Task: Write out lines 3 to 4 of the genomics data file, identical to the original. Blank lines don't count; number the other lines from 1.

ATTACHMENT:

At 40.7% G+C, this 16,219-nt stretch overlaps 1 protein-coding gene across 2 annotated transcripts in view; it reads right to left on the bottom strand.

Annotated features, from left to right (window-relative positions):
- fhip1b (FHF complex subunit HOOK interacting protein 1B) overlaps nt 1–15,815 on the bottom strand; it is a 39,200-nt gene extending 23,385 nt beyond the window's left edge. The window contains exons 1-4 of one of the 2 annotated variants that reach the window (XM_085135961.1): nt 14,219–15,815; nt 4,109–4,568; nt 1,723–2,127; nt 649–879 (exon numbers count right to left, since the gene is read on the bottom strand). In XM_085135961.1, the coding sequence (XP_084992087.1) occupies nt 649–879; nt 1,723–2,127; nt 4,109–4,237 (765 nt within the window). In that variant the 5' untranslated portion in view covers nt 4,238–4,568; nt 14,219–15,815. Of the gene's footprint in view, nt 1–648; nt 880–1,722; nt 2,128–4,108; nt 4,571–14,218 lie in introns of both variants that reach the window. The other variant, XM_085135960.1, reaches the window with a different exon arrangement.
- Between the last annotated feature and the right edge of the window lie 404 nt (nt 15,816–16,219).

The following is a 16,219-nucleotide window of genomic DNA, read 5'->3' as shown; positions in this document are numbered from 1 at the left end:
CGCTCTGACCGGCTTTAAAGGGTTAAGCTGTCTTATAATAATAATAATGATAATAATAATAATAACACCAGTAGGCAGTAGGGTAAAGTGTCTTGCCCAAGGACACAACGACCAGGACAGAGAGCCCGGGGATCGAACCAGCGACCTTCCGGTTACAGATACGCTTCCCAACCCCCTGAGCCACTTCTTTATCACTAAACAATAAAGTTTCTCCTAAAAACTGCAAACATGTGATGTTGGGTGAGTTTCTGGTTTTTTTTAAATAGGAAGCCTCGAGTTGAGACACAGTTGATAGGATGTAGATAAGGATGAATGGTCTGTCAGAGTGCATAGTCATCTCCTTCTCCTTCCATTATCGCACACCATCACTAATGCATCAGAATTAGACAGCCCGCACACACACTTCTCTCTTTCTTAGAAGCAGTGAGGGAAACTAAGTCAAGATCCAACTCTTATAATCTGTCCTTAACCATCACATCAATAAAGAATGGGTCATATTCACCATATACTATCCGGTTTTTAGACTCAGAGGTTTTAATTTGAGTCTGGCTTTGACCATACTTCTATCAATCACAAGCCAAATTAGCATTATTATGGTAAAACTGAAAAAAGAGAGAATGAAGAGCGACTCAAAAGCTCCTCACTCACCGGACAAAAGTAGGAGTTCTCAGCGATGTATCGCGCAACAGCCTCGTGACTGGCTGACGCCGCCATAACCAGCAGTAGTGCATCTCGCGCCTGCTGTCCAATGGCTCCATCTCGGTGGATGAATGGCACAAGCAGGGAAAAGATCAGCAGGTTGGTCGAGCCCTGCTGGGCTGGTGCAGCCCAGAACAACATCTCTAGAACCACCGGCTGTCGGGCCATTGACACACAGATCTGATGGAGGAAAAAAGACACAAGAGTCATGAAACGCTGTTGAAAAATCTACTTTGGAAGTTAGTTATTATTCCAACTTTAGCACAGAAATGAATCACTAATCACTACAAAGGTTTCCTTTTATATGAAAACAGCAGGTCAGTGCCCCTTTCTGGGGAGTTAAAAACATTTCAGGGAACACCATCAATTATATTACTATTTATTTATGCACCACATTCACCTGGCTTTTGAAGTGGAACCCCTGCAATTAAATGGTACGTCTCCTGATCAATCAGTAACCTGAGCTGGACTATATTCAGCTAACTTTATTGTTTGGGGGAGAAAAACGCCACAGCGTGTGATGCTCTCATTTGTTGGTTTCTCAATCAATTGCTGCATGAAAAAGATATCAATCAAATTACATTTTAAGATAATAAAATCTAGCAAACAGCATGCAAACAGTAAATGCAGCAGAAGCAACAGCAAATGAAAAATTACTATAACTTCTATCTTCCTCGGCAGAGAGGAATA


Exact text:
- fhip1b (FHF complex subunit HOOK interacting protein 1B) overlaps nt 1–15,815 on the bottom strand; it is a 39,200-nt gene extending 23,385 nt beyond the window's left edge. The window contains exons 1-4 of one of the 2 annotated variants that reach the window (XM_085135961.1): nt 14,219–15,815; nt 4,109–4,568; nt 1,723–2,127; nt 649–879 (exon numbers count right to left, since the gene is read on the bottom strand). In XM_085135961.1, the coding sequence (XP_084992087.1) occupies nt 649–879; nt 1,723–2,127; nt 4,109–4,237 (765 nt within the window). In that variant the 5' untranslated portion in view covers nt 4,238–4,568; nt 14,219–15,815. Of the gene's footprint in view, nt 1–648; nt 880–1,722; nt 2,128–4,108; nt 4,571–14,218 lie in introns of both variants that reach the window. The other variant, XM_085135960.1, reaches the window with a different exon arrangement.
- Between the last annotated feature and the right edge of the window lie 404 nt (nt 15,816–16,219).